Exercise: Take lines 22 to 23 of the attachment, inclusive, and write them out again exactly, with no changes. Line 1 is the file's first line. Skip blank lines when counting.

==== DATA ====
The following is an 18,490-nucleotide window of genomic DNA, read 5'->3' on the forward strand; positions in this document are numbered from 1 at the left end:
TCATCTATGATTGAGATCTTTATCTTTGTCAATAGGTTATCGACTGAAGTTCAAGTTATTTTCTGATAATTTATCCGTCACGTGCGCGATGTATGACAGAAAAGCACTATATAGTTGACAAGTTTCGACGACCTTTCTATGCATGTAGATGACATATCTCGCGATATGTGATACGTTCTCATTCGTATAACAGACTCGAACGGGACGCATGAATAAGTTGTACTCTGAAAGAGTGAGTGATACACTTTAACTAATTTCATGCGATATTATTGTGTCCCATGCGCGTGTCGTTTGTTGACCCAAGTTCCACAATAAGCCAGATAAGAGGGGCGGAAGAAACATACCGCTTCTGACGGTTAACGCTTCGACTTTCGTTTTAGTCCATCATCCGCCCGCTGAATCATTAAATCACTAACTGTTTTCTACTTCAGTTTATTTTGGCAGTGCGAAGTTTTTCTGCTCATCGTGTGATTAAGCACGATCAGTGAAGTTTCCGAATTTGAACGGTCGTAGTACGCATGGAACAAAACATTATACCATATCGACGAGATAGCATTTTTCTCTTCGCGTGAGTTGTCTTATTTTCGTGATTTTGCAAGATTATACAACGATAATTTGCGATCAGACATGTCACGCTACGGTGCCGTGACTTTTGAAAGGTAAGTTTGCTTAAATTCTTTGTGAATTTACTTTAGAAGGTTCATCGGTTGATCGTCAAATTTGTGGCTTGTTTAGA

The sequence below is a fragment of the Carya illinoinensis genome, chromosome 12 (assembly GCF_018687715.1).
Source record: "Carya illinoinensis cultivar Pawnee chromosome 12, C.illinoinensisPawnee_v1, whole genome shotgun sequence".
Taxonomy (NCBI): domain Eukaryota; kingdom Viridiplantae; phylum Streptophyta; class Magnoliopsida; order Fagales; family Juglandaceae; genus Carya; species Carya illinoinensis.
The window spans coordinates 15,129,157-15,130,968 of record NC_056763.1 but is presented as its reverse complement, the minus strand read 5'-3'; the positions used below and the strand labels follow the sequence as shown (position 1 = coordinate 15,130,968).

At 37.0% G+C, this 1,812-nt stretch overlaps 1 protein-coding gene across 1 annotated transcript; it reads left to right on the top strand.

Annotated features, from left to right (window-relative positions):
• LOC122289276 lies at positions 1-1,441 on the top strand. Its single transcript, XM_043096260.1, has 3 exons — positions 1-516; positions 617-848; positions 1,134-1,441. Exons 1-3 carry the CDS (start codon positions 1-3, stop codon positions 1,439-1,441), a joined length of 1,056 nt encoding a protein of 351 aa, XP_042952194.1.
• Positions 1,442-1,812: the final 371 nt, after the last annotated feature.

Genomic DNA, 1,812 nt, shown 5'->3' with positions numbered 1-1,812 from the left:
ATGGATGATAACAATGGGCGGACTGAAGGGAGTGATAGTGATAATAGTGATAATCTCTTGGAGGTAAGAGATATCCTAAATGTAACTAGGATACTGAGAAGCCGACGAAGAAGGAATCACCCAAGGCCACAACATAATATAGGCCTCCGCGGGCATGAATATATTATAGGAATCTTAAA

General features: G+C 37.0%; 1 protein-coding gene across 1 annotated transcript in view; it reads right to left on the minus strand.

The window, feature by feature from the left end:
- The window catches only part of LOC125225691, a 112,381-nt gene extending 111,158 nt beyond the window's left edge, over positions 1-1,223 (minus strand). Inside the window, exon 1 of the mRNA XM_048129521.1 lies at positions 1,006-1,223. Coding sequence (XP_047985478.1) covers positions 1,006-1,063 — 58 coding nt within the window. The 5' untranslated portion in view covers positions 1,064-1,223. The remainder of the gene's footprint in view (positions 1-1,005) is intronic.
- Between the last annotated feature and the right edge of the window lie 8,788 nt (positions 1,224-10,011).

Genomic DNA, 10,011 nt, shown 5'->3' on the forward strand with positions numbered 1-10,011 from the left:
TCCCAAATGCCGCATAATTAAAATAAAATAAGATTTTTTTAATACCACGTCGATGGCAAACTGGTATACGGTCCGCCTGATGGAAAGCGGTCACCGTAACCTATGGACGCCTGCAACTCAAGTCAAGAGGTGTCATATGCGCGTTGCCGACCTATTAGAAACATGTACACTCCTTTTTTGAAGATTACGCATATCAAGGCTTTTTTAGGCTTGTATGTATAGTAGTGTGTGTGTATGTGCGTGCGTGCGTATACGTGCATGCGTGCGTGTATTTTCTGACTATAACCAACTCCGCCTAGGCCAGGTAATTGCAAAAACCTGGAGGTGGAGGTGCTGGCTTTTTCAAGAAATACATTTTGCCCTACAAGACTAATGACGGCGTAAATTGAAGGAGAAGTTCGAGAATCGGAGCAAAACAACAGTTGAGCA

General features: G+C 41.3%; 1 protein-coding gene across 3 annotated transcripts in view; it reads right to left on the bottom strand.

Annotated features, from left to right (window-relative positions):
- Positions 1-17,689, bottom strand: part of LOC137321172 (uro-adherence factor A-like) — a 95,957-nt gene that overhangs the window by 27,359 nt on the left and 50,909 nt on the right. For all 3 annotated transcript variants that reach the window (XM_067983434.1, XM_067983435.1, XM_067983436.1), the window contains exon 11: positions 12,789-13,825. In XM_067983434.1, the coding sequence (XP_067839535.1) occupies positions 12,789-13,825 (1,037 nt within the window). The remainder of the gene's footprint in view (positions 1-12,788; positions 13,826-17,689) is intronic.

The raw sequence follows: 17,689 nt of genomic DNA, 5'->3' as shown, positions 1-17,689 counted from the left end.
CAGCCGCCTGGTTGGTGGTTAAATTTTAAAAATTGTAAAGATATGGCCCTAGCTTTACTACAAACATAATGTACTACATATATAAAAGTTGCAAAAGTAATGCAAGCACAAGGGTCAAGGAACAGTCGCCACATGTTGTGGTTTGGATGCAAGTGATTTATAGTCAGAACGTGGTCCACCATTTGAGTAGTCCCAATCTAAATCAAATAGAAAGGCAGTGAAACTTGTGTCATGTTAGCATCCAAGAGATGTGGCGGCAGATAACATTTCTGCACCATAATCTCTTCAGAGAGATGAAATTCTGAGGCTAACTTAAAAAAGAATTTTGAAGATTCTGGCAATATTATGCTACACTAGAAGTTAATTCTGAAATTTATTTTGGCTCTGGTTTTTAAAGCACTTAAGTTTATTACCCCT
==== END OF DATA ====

The raw sequence follows: 17,689 nt of genomic DNA, 5'->3' as shown, positions 1-17,689 counted from the left end.
CAGCCGCCTGGTTGGTGGTTAAATTTTAAAAATTGTAAAGATATGGCCCTAGCTTTACTACAAACATAATGTACTACATATATAAAAGTTGCAAAAGTAATGCAAGCACAAGGGTCAAGGAACAGTCGCCACATGTTGTGGTTTGGATGCAAGTGATTTATAGTCAGAACGTGGTCCACCATTTGAGTAGTCCCAATCTAAATCAAATAGAAAGGCAGTGAAACTTGTGTCATGTTAGCATCCAAGAGATGTGGCGGCAGATAACATTTCTGCACCATAATCTCTTCAGAGAGATGAAATTCTGAGGCTAACTTAAAAAAGAATTTTGAAGATTCTGGCAATATTATGCTACACTAGAAGTTAATTCTGAAATTTATTTTGGCTCTGGTTTTTAAAGCACTTAAGTTTATTACCCCT